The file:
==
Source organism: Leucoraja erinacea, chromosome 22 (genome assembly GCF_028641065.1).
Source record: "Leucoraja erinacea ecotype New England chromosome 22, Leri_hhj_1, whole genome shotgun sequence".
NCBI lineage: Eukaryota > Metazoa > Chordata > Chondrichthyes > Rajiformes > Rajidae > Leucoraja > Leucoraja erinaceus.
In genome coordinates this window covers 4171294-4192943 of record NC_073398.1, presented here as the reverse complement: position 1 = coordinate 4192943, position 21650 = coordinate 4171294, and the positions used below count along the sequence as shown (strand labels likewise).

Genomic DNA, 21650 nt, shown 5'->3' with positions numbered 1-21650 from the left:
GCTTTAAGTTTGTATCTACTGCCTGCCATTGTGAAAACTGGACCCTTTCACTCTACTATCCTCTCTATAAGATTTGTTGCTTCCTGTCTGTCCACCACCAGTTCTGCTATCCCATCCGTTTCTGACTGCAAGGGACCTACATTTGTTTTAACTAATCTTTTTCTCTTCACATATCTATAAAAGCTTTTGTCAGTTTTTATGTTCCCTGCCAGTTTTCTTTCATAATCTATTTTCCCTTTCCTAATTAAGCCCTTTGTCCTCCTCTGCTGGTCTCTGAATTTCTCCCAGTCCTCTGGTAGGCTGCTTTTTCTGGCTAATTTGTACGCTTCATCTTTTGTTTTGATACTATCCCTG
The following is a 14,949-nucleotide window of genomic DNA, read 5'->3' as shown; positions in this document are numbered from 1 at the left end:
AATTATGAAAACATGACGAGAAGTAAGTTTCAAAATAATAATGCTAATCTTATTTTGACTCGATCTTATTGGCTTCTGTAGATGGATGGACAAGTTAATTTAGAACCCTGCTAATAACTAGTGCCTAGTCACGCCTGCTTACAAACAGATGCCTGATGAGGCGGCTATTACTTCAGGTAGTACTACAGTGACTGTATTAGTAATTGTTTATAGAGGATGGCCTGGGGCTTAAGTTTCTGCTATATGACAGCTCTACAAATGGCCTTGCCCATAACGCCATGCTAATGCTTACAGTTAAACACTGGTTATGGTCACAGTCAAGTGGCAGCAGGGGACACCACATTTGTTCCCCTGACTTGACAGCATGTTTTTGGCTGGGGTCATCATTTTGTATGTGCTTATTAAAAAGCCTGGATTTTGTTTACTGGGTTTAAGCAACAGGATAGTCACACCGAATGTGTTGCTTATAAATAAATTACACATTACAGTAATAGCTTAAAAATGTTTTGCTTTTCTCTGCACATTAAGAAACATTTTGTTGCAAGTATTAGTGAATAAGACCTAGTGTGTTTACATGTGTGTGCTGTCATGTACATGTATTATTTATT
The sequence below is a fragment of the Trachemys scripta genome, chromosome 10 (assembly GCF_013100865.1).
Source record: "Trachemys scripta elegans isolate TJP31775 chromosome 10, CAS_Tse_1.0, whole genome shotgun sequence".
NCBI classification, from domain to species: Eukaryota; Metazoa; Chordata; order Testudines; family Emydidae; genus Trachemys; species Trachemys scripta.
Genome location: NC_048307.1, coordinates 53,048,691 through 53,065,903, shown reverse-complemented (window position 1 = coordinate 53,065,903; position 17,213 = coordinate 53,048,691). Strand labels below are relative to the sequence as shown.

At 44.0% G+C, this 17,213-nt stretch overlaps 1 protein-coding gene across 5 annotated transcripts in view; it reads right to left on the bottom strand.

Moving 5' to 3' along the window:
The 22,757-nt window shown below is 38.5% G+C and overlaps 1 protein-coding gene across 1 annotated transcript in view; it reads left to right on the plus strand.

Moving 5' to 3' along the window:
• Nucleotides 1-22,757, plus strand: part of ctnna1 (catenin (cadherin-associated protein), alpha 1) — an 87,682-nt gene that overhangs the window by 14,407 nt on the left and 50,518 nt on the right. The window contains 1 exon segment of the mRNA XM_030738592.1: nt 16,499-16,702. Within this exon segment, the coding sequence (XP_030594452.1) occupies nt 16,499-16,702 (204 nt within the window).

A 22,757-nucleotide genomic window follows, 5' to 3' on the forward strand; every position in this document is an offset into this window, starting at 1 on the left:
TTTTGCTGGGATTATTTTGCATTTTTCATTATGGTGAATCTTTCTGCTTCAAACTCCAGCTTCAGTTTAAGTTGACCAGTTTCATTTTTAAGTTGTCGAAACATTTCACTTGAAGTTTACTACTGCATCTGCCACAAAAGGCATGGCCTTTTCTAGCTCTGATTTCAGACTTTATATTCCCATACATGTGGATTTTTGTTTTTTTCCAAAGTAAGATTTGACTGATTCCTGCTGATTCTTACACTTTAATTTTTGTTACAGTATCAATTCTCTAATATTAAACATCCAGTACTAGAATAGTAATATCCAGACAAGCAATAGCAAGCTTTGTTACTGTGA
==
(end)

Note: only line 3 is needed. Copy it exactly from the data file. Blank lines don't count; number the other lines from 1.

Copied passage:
NCBI lineage: Eukaryota > Metazoa > Chordata > Chondrichthyes > Rajiformes > Rajidae > Leucoraja > Leucoraja erinaceus.